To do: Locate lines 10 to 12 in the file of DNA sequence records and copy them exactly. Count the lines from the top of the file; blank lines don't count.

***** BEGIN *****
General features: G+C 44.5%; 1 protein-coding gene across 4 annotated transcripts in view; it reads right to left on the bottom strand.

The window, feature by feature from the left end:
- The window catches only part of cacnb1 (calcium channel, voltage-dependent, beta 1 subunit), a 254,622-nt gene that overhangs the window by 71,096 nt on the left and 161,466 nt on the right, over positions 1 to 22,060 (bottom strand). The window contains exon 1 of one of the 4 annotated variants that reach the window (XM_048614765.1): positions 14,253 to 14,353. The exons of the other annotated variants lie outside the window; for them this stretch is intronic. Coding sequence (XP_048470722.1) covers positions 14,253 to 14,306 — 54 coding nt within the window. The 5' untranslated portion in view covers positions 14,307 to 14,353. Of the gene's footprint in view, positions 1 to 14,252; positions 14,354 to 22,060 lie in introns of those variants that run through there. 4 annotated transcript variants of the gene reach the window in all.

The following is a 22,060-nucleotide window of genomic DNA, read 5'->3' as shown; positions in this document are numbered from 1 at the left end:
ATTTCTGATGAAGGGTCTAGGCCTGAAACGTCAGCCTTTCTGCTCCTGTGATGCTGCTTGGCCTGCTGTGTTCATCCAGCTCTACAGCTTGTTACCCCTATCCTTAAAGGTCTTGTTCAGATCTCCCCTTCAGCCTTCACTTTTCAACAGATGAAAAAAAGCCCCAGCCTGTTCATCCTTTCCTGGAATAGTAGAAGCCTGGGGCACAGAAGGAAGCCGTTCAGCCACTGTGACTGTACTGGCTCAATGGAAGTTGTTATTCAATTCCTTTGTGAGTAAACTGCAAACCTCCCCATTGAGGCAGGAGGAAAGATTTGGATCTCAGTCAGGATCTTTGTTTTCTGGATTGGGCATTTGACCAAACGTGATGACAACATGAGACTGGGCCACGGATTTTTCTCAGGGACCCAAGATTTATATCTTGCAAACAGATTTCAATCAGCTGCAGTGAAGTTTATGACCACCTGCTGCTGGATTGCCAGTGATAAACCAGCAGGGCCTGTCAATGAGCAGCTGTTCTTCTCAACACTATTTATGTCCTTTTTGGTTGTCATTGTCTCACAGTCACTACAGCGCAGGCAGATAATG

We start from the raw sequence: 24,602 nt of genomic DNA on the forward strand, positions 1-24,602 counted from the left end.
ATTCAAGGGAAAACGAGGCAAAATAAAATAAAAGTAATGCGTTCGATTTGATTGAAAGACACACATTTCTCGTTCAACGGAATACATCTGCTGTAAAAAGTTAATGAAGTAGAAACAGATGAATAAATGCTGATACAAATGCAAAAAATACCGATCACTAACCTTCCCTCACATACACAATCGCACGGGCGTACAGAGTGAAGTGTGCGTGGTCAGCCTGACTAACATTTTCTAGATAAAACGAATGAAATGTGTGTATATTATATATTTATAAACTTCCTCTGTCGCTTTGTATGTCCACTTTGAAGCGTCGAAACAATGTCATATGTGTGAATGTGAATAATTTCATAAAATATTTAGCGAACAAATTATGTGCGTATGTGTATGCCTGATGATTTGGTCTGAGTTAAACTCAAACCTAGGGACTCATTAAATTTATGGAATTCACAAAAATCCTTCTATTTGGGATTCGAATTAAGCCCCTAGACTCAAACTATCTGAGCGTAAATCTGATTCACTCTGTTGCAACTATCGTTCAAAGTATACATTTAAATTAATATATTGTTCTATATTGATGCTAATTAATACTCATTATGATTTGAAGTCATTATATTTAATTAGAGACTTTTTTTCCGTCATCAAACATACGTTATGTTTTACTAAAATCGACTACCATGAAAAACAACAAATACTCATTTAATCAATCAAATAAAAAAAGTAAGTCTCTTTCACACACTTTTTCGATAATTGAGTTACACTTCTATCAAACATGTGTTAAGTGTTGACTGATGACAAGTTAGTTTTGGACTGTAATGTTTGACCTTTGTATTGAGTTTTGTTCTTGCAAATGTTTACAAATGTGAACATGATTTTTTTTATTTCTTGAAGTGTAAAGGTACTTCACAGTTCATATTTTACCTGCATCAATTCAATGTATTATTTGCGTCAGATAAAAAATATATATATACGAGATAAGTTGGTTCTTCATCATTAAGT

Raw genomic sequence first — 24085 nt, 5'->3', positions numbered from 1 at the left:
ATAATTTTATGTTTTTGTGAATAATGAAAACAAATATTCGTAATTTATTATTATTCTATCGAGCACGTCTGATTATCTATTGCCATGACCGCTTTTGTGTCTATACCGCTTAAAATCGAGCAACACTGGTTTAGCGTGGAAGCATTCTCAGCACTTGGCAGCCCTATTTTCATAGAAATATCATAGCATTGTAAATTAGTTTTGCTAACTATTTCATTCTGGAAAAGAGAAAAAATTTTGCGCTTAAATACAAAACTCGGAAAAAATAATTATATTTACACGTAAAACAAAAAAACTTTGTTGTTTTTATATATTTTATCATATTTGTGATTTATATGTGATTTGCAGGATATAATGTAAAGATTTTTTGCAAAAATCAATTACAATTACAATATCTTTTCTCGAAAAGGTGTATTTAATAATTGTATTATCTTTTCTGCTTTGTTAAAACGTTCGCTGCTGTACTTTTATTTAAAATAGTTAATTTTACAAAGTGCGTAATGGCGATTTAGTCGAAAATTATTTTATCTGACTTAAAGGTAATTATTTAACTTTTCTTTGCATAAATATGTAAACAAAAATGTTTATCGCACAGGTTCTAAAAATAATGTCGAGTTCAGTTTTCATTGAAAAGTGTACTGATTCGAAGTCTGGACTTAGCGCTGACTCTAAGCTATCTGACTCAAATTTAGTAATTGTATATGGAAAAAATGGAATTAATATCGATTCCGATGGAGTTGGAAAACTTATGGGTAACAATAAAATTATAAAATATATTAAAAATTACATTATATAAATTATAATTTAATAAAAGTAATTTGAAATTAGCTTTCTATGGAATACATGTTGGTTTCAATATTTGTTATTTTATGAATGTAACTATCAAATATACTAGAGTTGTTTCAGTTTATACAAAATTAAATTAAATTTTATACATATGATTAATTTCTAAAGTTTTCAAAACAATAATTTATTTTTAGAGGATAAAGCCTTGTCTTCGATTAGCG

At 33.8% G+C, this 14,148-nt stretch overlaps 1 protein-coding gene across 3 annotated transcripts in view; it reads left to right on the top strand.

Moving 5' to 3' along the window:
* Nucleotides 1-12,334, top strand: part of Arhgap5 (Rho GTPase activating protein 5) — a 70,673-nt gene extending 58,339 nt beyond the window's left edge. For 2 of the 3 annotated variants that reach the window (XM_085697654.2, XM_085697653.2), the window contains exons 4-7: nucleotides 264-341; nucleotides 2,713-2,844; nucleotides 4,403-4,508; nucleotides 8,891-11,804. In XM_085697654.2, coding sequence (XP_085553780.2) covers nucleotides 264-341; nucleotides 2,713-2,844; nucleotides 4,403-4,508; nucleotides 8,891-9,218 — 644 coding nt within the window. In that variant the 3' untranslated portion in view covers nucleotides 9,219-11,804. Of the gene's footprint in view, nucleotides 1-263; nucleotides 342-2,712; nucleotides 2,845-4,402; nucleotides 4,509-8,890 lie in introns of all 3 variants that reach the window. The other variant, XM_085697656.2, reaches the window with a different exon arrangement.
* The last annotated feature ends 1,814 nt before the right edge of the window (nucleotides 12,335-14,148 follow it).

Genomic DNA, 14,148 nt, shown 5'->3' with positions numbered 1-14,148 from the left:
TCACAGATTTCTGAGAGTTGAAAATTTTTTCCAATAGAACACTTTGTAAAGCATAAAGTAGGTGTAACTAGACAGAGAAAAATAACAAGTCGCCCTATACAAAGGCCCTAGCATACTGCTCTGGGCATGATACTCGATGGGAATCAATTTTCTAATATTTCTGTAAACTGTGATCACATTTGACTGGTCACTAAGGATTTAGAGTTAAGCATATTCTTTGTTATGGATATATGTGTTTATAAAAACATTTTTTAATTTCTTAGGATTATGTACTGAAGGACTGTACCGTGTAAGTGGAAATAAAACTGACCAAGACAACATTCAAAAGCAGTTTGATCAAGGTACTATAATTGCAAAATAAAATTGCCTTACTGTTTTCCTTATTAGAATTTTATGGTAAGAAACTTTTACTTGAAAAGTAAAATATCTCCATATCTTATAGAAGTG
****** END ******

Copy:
At 33.8% G+C, this 14,148-nt stretch overlaps 1 protein-coding gene across 3 annotated transcripts in view; it reads left to right on the top strand.

Moving 5' to 3' along the window:
* Nucleotides 1-12,334, top strand: part of Arhgap5 (Rho GTPase activating protein 5) — a 70,673-nt gene extending 58,339 nt beyond the window's left edge. For 2 of the 3 annotated variants that reach the window (XM_085697654.2, XM_085697653.2), the window contains exons 4-7: nucleotides 264-341; nucleotides 2,713-2,844; nucleotides 4,403-4,508; nucleotides 8,891-11,804. In XM_085697654.2, coding sequence (XP_085553780.2) covers nucleotides 264-341; nucleotides 2,713-2,844; nucleotides 4,403-4,508; nucleotides 8,891-9,218 — 644 coding nt within the window. In that variant the 3' untranslated portion in view covers nucleotides 9,219-11,804. Of the gene's footprint in view, nucleotides 1-263; nucleotides 342-2,712; nucleotides 2,845-4,402; nucleotides 4,509-8,890 lie in introns of all 3 variants that reach the window. The other variant, XM_085697656.2, reaches the window with a different exon arrangement.